We recently completed a large website redevelopment project. The site, when launched, contained nearly 1,000 individual content items. Since launch, that number has grown. We expect it to continue to increase, especially as the departments who took a wait and see attitude start contributing content to the site. If past experience holds true, this site will have close to 5,000 content items within a year or two.
One of the stated goals for the site was accessibilty. Granted, this was not the term used, but as we went through the process of identifying the site’s customers, local senior citizens were mentioned. Because this is a city website, they do not have to comply with Section 508 — however, as many local government agencies choose to do, the city made compliance a goal. Throughout the design process, we kept this in mind, and, because the backend of the site is a content management system, we included “hooks” to ensure things like alt attributes weren’t forgotten.
Okay, fine. Mission accomplished.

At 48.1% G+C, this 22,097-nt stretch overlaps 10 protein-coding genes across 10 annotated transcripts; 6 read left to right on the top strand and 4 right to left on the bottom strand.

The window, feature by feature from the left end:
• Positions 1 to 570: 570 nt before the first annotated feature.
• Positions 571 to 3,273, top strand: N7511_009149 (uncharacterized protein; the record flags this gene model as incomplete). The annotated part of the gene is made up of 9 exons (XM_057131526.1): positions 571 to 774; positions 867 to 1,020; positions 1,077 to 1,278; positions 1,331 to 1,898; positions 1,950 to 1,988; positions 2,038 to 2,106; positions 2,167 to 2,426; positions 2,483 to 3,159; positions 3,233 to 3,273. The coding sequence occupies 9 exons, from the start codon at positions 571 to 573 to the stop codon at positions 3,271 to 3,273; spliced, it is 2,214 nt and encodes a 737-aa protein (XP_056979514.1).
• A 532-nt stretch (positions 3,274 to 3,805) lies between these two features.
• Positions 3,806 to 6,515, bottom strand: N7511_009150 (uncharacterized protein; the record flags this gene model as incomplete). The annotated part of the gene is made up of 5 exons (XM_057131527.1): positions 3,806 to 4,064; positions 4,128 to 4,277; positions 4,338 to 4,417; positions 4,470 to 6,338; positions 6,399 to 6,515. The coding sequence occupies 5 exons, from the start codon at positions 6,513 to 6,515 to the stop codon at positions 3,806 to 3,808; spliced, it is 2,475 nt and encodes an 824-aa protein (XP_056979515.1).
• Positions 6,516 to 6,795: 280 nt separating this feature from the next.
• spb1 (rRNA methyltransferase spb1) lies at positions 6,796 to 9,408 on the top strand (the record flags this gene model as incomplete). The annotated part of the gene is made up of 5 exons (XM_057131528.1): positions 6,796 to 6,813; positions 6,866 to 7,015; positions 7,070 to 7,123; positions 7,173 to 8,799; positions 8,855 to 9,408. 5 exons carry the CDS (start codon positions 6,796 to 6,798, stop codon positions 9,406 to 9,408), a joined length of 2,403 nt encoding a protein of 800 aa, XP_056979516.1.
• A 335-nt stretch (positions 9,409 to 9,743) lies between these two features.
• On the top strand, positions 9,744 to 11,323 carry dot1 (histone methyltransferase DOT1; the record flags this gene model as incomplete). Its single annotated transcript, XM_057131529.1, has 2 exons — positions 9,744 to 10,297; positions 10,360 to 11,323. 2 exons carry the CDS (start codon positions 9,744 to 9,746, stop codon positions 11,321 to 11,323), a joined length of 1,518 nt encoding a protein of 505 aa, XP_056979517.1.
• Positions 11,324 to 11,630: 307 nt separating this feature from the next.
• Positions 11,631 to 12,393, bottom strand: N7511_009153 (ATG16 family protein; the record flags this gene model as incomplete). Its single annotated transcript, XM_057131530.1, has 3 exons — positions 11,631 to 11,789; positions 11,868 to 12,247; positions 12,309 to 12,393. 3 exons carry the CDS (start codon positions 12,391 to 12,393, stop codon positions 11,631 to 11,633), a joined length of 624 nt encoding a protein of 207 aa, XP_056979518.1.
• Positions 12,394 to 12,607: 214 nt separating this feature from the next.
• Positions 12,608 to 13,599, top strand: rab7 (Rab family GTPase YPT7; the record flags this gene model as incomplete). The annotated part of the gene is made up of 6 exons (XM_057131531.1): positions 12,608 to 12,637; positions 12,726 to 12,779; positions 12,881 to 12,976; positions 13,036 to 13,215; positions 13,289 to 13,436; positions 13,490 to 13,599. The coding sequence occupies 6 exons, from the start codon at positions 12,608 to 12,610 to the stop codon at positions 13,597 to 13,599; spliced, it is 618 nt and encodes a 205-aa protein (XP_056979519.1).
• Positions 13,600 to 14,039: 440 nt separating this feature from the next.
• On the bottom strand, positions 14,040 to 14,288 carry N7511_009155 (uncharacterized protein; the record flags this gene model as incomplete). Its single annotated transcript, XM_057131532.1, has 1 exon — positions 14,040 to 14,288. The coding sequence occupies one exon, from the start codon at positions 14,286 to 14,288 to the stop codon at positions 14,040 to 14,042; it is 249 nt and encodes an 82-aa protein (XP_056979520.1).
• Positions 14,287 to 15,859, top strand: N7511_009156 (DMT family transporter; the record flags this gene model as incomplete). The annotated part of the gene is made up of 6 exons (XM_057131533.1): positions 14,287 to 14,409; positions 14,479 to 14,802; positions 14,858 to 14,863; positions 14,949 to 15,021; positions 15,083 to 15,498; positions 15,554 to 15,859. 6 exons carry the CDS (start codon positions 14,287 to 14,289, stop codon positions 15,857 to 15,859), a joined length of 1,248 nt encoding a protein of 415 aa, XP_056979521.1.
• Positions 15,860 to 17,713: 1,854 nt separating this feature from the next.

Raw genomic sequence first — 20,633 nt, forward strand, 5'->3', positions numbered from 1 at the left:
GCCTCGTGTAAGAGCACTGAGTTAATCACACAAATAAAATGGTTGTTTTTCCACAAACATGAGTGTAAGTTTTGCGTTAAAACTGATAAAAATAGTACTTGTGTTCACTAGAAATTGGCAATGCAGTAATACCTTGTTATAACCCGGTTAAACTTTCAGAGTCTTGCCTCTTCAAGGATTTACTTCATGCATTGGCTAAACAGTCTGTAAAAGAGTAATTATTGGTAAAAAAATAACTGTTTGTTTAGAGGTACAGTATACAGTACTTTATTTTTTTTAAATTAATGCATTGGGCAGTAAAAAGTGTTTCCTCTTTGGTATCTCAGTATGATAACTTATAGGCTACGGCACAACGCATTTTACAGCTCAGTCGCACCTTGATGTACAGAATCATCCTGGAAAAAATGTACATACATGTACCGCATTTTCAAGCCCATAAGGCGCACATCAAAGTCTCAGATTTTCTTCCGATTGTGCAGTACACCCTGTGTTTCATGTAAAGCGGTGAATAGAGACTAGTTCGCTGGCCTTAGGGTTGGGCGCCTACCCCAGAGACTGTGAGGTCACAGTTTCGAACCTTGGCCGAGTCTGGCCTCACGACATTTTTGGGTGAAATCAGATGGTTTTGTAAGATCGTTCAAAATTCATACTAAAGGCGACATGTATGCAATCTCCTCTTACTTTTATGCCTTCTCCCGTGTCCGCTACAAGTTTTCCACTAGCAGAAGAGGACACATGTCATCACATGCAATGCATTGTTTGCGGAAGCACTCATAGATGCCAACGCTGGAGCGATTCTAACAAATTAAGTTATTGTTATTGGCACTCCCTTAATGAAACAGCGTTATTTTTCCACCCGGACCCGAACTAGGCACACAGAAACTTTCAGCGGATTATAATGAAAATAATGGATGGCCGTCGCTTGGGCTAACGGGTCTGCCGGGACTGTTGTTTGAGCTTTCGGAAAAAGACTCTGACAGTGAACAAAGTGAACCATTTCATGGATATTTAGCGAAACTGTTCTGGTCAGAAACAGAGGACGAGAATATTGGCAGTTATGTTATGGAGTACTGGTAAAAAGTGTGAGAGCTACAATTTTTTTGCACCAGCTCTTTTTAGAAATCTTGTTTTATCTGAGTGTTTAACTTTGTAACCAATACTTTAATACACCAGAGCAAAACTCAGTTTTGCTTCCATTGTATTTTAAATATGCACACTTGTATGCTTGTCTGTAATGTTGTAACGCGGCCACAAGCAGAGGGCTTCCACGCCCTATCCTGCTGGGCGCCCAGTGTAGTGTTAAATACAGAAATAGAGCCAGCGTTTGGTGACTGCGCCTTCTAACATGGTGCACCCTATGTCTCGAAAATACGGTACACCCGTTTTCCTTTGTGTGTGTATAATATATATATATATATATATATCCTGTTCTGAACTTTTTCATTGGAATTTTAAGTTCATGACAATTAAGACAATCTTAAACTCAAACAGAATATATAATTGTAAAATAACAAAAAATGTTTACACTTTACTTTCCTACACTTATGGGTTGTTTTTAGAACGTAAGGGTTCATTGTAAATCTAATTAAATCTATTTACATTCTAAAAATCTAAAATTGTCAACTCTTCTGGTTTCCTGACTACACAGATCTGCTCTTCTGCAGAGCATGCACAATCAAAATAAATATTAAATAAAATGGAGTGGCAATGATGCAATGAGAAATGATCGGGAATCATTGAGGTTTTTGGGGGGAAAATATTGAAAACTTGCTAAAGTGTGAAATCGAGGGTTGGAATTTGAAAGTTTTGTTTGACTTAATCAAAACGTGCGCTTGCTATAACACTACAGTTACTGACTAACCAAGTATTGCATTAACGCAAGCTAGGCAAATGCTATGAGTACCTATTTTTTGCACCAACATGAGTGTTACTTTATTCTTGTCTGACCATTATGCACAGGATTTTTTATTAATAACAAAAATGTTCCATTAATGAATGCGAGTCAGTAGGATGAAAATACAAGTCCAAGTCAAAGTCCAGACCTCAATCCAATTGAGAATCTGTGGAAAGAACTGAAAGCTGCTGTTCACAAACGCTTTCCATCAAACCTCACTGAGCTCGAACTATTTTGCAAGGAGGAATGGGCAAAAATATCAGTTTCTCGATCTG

Sort of. The day-to-management of the website is handled in a decentralized manner by non-technical staff. The final review before new content is published is done from an an editorial perspective — the webmaster doesn’t know HTML, and the chances of her learning it are slim. When we loaded the original batch of content on behalf of the client, we converted as much as possible to plain HTML. Unfortunately, due to a variety of factors, not everything could be converted, and there are many documents posted as PDF files.
As the person tasked with converting the bulk of the content on the site, I realized that the goal of accessibility faced multiple challenges, all which are part of a bigger challenge: